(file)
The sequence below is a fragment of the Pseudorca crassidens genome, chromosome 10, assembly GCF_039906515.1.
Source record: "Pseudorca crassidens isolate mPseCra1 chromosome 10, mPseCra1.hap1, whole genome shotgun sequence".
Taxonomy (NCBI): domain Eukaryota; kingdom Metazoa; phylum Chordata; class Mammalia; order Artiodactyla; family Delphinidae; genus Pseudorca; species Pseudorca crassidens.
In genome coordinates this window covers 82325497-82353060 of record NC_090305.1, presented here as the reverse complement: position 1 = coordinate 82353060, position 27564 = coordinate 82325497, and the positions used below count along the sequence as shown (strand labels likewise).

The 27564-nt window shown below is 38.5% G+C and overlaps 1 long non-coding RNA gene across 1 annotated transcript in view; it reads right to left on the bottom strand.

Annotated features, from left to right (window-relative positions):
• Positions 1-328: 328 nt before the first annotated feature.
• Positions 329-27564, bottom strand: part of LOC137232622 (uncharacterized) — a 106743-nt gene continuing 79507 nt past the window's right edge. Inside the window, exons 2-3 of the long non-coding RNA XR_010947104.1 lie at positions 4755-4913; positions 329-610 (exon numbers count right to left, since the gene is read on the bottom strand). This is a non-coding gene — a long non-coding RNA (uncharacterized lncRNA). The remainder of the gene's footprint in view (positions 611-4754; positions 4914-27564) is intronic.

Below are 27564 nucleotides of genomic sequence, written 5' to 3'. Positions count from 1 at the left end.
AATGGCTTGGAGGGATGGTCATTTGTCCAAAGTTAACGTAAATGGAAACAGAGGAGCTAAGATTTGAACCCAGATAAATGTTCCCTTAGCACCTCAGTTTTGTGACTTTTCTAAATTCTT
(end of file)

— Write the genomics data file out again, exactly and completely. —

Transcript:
The sequence below is a fragment of the Pseudorca crassidens genome, chromosome 10, assembly GCF_039906515.1.
Source record: "Pseudorca crassidens isolate mPseCra1 chromosome 10, mPseCra1.hap1, whole genome shotgun sequence".
Taxonomy (NCBI): domain Eukaryota; kingdom Metazoa; phylum Chordata; class Mammalia; order Artiodactyla; family Delphinidae; genus Pseudorca; species Pseudorca crassidens.
In genome coordinates this window covers 82325497-82353060 of record NC_090305.1, presented here as the reverse complement: position 1 = coordinate 82353060, position 27564 = coordinate 82325497, and the positions used below count along the sequence as shown (strand labels likewise).

The 27564-nt window shown below is 38.5% G+C and overlaps 1 long non-coding RNA gene across 1 annotated transcript in view; it reads right to left on the bottom strand.

Annotated features, from left to right (window-relative positions):
• Positions 1-328: 328 nt before the first annotated feature.
• Positions 329-27564, bottom strand: part of LOC137232622 (uncharacterized) — a 106743-nt gene continuing 79507 nt past the window's right edge. Inside the window, exons 2-3 of the long non-coding RNA XR_010947104.1 lie at positions 4755-4913; positions 329-610 (exon numbers count right to left, since the gene is read on the bottom strand). This is a non-coding gene — a long non-coding RNA (uncharacterized lncRNA). The remainder of the gene's footprint in view (positions 611-4754; positions 4914-27564) is intronic.

Below are 27564 nucleotides of genomic sequence, written 5' to 3'. Positions count from 1 at the left end.
AATGGCTTGGAGGGATGGTCATTTGTCCAAAGTTAACGTAAATGGAAACAGAGGAGCTAAGATTTGAACCCAGATAAATGTTCCCTTAGCACCTCAGTTTTGTGACTTTTCTAAATTCTT